Discovery is a wonderful thing. It is funny how you discover stuff that has been around for awhile, While known to others, the ”discovery” is new to you and when you do discover something you wonder why you did not discover it before now. Usually, it is because you did not need to discover what you discovered until you were meant to discover what you discovered. Such, it seems, to be the case with the Weigand Extractor Adjusting Tool and the companion Weigand Extractor Tension Gauges for the 1911-Based pistol that I recently discovered.
I have a Rock Island Armory Standard FS 1911 Tactical pistol that needed a little tweaking when first new. Specifically, the recoil spring was too soft. Regardless of the method used to manually chamber a round, whether by using the slide lock lever or a “slingshot” method, rounds did not want to be chambered. In fact, rounds did not like to be chambered when actually firing the pistol. I removed the recoil spring that came with the pistol and installed a Wilson Combat #18 recoil spring and life was good; the pistol would chamber a door knob if it were sized to the chamber. One minor issue still plagued the pistol, however. The expended cases were ejecting up, out, and to the front of the pistol. Now, that is a not a bad thing. I experienced no further FTFs with the new recoil spring, and I did not experience many FTEs, but I did experience a few. So, I started doing some research.
I found out that the issue with spent case ejection angle could be caused by a weak extractor. I knew that extractors had tension (or were supposed to have tension) in them, but I never really had an extractor problem in any of the 1911-based pistols that I own – but there is always a first time.
Being somewhat of a tool junkie, I have a propensity to buy a tool with the full intention of using it sometime later; sometimes way later – like years. Sometimes, I buy tools just to give me an excuse to use them. Perhaps, the Weigand Extractor Adjusting Tool was one of those tools.
According to Weigand Combat Handguns, Inc., the extractor tension should be around 25-ounces to 28-ounces (1.5-pounds to 1.75 pounds) to properly work in the 1911-based pistol using their system. It would seem that the extractor is a simple drop-in part, and for the most part it is. However, some tuning of the extractor may be necessary to ensure proper performance of the pistol in regard to feeding, extraction, and ejection. I am sure that many extractors have seen a vise and a pair of pliers once or twice in their lifetime while in the incapable hands of the home gun smith, and perhaps also in the capable hands of a gun smith who knows what is what with the 1911-based pistol. While I like to do my own work as much as I can, I also know when to turn things over to a professional. But, I though that I would give tweaking the extractor in my RIA Standard FS 1911 Tactical pistol a try. The worst case scenario was that I would have to replace the extractor. Not to worry, I have spare extractors as running spares should one break. Regardless, I would still be in the same position of trying to tune an extractor myself or turn things over to my favorite and more-than-qualified certified armorer that does most of my not-for-me-to-do-it work. Besides, it also gave me an excuse to purchase a digital trigger pull gage that would provide a more precise means of measuring the extractor tension as compared to a non-digital trigger pull gage.
The Weigand Extractor Adjusting tool is intended to be used with the Weigand Extractor Tension Gauge. Imagine that!
THE WEIGAND EXTRACTOR TENSION GAUGE:
The Weigand Extractor Tension Gauge is actually two pieces that are used to slide between the extractor hook and the opposite side of the chamber. The extractor is supposed to hold the case in place until it is freed from this position by the ejector. The diameter of the gauge used is dependent upon the caliber of 1911-based pistol being worked on; .45ACP, 9mm, 10mm, or .38 Super.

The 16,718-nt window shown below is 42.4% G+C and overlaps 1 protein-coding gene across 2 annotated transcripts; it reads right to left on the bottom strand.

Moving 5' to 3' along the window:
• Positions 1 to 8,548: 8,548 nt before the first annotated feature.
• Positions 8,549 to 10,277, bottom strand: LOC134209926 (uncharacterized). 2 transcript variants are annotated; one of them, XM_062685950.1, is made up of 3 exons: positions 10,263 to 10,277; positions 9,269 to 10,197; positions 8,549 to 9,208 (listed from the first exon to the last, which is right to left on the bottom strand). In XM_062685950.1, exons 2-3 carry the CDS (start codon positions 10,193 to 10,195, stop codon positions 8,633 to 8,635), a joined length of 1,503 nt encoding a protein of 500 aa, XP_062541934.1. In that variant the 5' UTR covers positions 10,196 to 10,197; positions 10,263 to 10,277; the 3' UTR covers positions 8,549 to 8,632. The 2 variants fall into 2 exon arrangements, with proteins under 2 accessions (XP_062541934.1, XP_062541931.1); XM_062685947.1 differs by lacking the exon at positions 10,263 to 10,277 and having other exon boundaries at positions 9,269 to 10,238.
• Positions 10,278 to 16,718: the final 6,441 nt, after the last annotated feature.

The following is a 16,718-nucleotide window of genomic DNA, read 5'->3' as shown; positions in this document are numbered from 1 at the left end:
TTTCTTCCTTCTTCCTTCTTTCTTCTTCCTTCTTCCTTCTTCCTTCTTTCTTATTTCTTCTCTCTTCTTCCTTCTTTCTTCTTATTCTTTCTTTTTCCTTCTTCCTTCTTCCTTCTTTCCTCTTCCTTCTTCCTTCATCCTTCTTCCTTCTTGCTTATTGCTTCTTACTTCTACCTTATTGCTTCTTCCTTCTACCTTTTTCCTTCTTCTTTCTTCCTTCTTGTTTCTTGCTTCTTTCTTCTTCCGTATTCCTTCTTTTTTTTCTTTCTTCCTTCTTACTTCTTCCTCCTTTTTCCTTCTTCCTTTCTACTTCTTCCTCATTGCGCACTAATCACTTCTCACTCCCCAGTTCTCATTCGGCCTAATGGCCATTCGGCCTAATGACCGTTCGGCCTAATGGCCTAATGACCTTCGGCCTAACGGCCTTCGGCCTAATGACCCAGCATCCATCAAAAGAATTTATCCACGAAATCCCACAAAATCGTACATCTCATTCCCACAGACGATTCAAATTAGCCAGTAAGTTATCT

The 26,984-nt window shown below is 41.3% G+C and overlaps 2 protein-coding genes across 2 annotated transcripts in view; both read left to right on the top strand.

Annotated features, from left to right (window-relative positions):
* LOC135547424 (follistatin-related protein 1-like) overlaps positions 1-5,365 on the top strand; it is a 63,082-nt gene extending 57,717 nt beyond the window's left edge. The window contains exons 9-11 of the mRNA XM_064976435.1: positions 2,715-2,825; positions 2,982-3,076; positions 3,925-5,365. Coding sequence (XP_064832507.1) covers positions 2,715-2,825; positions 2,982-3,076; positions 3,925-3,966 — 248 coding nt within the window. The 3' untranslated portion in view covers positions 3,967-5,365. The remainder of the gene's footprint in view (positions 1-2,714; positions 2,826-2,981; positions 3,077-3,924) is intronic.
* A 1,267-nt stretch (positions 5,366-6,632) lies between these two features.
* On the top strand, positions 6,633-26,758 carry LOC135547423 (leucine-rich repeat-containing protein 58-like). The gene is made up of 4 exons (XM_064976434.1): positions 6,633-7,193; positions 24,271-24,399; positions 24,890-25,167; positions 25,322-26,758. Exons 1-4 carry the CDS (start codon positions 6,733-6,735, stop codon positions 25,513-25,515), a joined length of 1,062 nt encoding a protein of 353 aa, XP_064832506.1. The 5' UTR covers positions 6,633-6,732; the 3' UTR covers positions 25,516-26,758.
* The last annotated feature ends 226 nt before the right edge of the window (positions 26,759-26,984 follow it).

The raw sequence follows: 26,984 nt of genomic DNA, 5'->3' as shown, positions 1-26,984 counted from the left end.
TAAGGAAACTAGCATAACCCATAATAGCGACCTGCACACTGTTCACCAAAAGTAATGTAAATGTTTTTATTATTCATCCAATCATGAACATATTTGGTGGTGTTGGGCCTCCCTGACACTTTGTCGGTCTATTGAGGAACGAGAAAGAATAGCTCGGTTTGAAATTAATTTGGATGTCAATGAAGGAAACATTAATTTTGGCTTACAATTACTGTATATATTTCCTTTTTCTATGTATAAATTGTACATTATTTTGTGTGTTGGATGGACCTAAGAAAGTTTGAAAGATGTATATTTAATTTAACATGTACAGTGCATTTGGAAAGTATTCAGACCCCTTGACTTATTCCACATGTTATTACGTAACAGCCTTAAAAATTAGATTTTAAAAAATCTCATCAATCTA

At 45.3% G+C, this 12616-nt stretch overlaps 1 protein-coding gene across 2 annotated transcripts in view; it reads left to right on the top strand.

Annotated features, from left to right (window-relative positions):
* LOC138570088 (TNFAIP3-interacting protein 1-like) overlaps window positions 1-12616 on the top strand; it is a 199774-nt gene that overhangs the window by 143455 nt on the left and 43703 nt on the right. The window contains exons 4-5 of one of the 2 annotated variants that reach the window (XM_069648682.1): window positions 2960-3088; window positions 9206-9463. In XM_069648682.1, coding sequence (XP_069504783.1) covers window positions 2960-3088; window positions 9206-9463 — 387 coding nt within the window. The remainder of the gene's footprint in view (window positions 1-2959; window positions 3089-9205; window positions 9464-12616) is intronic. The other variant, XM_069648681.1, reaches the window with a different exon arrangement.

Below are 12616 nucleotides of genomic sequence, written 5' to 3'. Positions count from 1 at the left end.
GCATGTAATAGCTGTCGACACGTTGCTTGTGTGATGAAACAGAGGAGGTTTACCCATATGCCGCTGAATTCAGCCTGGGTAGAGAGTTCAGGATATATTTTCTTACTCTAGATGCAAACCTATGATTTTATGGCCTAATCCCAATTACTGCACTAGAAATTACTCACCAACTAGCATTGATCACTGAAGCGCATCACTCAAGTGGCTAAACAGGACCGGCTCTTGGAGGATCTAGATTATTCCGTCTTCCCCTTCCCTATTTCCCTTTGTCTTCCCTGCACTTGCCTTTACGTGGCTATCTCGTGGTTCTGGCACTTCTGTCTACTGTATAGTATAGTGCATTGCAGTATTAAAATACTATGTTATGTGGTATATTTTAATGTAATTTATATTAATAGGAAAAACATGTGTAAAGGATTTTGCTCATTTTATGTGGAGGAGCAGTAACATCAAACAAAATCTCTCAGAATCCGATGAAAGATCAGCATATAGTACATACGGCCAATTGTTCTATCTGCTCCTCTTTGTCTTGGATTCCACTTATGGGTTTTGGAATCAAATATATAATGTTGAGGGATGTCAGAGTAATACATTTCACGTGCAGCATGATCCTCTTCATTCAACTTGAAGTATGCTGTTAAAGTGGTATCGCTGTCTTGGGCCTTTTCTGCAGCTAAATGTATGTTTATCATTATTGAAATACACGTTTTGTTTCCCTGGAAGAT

Note that the breech face should be clean and free of any remnants of firing the pistol before using the tension gauge.
The gauge that is proper to the caliber of the pistol is slid over the firing pin hole, which is centered with the .125-inch (1/8-inch) diameter hole that is in the gauge. The gauge is then simply pulled from the breech face using a trigger pull gage that is capable of measure in ounces. The point at which the gauge pulls free from the breech face is noted. A good range of tension for an extractor was mentioned previously at between 25-ounce to 28 ounces. In other words, the tension gauge should pull free from the breech face within this limit.
If the extractor tension is between 25-ounce to 28 ounces, you are good to go. If the extractor tension is above or below this limit, some tuning is in order, and thus enters the Weigand Extractor Adjusting Tool.
As a side note, the holes in the Weigand Extractor Tension Gauge are too small to fit the pull hook of the Lyman Electronic Trigger Pull Gauge. I found a small key ring in my office and threaded that through the hole that was to be used to pull the gauge free from the breech face.
WEIGAND EXTRACTOR ADJUSTING TOOL:
Essentially, the Weigand Extractor Adjusting Tool is a portable press that is used to bend the extractor to achieve the proper extractor tension. The Weigand Extractor Adjusting Tool is used to increase the extractor tension by increasing the bend (or arc) of the extractor and to decrease extractor tension by decreasing the bend (or arc) of the extractor. A stop feature, in the form of a screw and locknut, keeps you from over-bending in either direction. There is a place in the tool where the extractor sits with the head of the extractor always pointing right regardless of the direction of tension adjustment.
If the extractor tension is less than desired, the extractor is positioned in the jig with the head of the extractor facing to the right and the hook of the extractor facing away from the stop screw. If the extractor is greater than desired, the extractor is positioned in the jig with the head of the extractor facing to the right and the hook of the extractor facing toward the stop screw.
THE TRIAL AND ERROR METHOD:
Adjusting the extractor tension is not an exact science; it does take some trial and error – and patience, lots of patience.
To remove the extractor, after determining that the extractor tension is incorrect, or perhaps you are replacing a damaged extractor, means that you must field strip the 1911-based pistol. Of course, you want to ensure that the pistol is unloaded first and all live ammunition is put away before beginning any field stripping,